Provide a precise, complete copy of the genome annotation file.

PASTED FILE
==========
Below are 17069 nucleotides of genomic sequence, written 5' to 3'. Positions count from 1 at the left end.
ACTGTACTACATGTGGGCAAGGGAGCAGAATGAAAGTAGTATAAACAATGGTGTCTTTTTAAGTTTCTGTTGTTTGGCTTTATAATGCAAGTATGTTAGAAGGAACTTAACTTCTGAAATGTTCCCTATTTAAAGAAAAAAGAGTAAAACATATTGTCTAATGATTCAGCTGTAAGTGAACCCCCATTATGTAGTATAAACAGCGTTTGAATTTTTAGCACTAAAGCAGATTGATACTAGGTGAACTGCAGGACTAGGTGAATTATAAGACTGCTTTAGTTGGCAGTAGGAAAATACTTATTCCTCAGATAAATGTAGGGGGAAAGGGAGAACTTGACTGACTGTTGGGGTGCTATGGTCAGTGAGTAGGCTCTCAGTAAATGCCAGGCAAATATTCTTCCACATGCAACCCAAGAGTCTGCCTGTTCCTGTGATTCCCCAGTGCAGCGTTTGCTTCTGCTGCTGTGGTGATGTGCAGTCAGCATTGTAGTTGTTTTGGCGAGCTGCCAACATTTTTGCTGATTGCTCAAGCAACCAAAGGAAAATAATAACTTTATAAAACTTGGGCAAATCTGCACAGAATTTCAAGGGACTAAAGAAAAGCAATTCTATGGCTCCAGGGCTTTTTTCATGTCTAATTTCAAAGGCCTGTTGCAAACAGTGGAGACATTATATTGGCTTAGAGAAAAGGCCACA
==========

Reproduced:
Below are 17069 nucleotides of genomic sequence, written 5' to 3'. Positions count from 1 at the left end.
ACTGTACTACATGTGGGCAAGGGAGCAGAATGAAAGTAGTATAAACAATGGTGTCTTTTTAAGTTTCTGTTGTTTGGCTTTATAATGCAAGTATGTTAGAAGGAACTTAACTTCTGAAATGTTCCCTATTTAAAGAAAAAAGAGTAAAACATATTGTCTAATGATTCAGCTGTAAGTGAACCCCCATTATGTAGTATAAACAGCGTTTGAATTTTTAGCACTAAAGCAGATTGATACTAGGTGAACTGCAGGACTAGGTGAATTATAAGACTGCTTTAGTTGGCAGTAGGAAAATACTTATTCCTCAGATAAATGTAGGGGGAAAGGGAGAACTTGACTGACTGTTGGGGTGCTATGGTCAGTGAGTAGGCTCTCAGTAAATGCCAGGCAAATATTCTTCCACATGCAACCCAAGAGTCTGCCTGTTCCTGTGATTCCCCAGTGCAGCGTTTGCTTCTGCTGCTGTGGTGATGTGCAGTCAGCATTGTAGTTGTTTTGGCGAGCTGCCAACATTTTTGCTGATTGCTCAAGCAACCAAAGGAAAATAATAACTTTATAAAACTTGGGCAAATCTGCACAGAATTTCAAGGGACTAAAGAAAAGCAATTCTATGGCTCCAGGGCTTTTTTCATGTCTAATTTCAAAGGCCTGTTGCAAACAGTGGAGACATTATATTGGCTTAGAGAAAAGGCCACA